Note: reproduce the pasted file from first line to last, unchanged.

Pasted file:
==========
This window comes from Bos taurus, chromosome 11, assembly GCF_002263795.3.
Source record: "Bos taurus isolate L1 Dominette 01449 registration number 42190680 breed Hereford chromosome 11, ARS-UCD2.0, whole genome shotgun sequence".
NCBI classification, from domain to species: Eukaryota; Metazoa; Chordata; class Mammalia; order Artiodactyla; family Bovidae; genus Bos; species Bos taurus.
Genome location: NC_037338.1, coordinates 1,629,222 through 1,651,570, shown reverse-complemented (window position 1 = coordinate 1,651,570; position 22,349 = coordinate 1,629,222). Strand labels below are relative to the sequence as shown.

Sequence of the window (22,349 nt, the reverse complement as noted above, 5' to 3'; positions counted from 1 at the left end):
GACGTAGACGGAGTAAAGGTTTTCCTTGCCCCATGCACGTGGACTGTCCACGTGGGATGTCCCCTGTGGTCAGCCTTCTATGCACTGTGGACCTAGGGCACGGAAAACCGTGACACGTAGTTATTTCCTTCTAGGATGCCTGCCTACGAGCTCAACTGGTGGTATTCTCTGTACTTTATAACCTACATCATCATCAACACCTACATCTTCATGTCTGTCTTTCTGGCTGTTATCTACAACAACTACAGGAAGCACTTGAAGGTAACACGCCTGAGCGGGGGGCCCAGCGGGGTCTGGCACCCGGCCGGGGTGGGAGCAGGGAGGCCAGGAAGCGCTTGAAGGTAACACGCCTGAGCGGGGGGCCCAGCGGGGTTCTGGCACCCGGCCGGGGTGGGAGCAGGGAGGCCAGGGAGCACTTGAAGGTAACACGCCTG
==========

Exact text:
This window comes from Bos taurus, chromosome 11, assembly GCF_002263795.3.
Source record: "Bos taurus isolate L1 Dominette 01449 registration number 42190680 breed Hereford chromosome 11, ARS-UCD2.0, whole genome shotgun sequence".
NCBI classification, from domain to species: Eukaryota; Metazoa; Chordata; class Mammalia; order Artiodactyla; family Bovidae; genus Bos; species Bos taurus.
Genome location: NC_037338.1, coordinates 1,629,222 through 1,651,570, shown reverse-complemented (window position 1 = coordinate 1,651,570; position 22,349 = coordinate 1,629,222). Strand labels below are relative to the sequence as shown.

Sequence of the window (22,349 nt, the reverse complement as noted above, 5' to 3'; positions counted from 1 at the left end):
GACGTAGACGGAGTAAAGGTTTTCCTTGCCCCATGCACGTGGACTGTCCACGTGGGATGTCCCCTGTGGTCAGCCTTCTATGCACTGTGGACCTAGGGCACGGAAAACCGTGACACGTAGTTATTTCCTTCTAGGATGCCTGCCTACGAGCTCAACTGGTGGTATTCTCTGTACTTTATAACCTACATCATCATCAACACCTACATCTTCATGTCTGTCTTTCTGGCTGTTATCTACAACAACTACAGGAAGCACTTGAAGGTAACACGCCTGAGCGGGGGGCCCAGCGGGGTCTGGCACCCGGCCGGGGTGGGAGCAGGGAGGCCAGGAAGCGCTTGAAGGTAACACGCCTGAGCGGGGGGCCCAGCGGGGTTCTGGCACCCGGCCGGGGTGGGAGCAGGGAGGCCAGGGAGCACTTGAAGGTAACACGCCTG